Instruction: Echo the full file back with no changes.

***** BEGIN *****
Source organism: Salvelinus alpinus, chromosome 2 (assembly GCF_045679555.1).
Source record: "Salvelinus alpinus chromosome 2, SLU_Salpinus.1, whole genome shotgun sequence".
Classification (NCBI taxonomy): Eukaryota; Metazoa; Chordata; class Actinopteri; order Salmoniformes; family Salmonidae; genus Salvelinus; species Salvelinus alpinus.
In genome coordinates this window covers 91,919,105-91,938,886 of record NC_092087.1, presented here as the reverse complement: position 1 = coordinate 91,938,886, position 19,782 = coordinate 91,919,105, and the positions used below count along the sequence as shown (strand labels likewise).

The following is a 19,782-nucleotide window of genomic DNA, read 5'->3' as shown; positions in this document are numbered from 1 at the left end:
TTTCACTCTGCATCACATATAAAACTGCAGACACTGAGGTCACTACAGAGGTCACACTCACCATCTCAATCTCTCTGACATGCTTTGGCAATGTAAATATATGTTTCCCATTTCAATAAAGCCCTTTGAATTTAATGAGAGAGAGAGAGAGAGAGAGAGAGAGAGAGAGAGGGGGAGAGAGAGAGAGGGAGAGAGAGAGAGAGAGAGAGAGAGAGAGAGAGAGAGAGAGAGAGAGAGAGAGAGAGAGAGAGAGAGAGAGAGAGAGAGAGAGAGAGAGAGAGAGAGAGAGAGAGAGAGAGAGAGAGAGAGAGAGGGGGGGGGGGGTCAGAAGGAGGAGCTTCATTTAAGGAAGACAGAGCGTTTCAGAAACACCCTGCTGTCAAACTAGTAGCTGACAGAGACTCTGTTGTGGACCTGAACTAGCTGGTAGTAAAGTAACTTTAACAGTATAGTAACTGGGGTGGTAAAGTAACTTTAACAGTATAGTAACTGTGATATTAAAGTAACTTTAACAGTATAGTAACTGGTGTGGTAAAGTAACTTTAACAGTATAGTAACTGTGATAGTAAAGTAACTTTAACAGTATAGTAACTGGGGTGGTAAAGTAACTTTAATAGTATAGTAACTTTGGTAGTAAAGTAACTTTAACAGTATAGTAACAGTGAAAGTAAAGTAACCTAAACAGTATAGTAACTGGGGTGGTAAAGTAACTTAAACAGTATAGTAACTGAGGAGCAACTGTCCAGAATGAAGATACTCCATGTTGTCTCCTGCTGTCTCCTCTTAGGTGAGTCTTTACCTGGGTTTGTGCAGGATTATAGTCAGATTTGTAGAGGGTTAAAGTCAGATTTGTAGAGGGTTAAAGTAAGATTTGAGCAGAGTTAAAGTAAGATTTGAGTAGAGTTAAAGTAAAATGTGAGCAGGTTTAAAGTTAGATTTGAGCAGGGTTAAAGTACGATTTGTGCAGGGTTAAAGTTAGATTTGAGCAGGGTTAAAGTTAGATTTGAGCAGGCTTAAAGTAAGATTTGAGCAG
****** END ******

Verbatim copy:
Source organism: Salvelinus alpinus, chromosome 2 (assembly GCF_045679555.1).
Source record: "Salvelinus alpinus chromosome 2, SLU_Salpinus.1, whole genome shotgun sequence".
Classification (NCBI taxonomy): Eukaryota; Metazoa; Chordata; class Actinopteri; order Salmoniformes; family Salmonidae; genus Salvelinus; species Salvelinus alpinus.
In genome coordinates this window covers 91,919,105-91,938,886 of record NC_092087.1, presented here as the reverse complement: position 1 = coordinate 91,938,886, position 19,782 = coordinate 91,919,105, and the positions used below count along the sequence as shown (strand labels likewise).

The following is a 19,782-nucleotide window of genomic DNA, read 5'->3' as shown; positions in this document are numbered from 1 at the left end:
TTTCACTCTGCATCACATATAAAACTGCAGACACTGAGGTCACTACAGAGGTCACACTCACCATCTCAATCTCTCTGACATGCTTTGGCAATGTAAATATATGTTTCCCATTTCAATAAAGCCCTTTGAATTTAATGAGAGAGAGAGAGAGAGAGAGAGAGAGAGAGAGAGGGGGAGAGAGAGAGAGGGAGAGAGAGAGAGAGAGAGAGAGAGAGAGAGAGAGAGAGAGAGAGAGAGAGAGAGAGAGAGAGAGAGAGAGAGAGAGAGAGAGAGAGAGAGAGAGAGAGAGAGAGAGAGAGAGAGAGAGAGAGAGGGGGGGGGGGGTCAGAAGGAGGAGCTTCATTTAAGGAAGACAGAGCGTTTCAGAAACACCCTGCTGTCAAACTAGTAGCTGACAGAGACTCTGTTGTGGACCTGAACTAGCTGGTAGTAAAGTAACTTTAACAGTATAGTAACTGGGGTGGTAAAGTAACTTTAACAGTATAGTAACTGTGATATTAAAGTAACTTTAACAGTATAGTAACTGGTGTGGTAAAGTAACTTTAACAGTATAGTAACTGTGATAGTAAAGTAACTTTAACAGTATAGTAACTGGGGTGGTAAAGTAACTTTAATAGTATAGTAACTTTGGTAGTAAAGTAACTTTAACAGTATAGTAACAGTGAAAGTAAAGTAACCTAAACAGTATAGTAACTGGGGTGGTAAAGTAACTTAAACAGTATAGTAACTGAGGAGCAACTGTCCAGAATGAAGATACTCCATGTTGTCTCCTGCTGTCTCCTCTTAGGTGAGTCTTTACCTGGGTTTGTGCAGGATTATAGTCAGATTTGTAGAGGGTTAAAGTCAGATTTGTAGAGGGTTAAAGTAAGATTTGAGCAGAGTTAAAGTAAGATTTGAGTAGAGTTAAAGTAAAATGTGAGCAGGTTTAAAGTTAGATTTGAGCAGGGTTAAAGTACGATTTGTGCAGGGTTAAAGTTAGATTTGAGCAGGGTTAAAGTTAGATTTGAGCAGGCTTAAAGTAAGATTTGAGCAG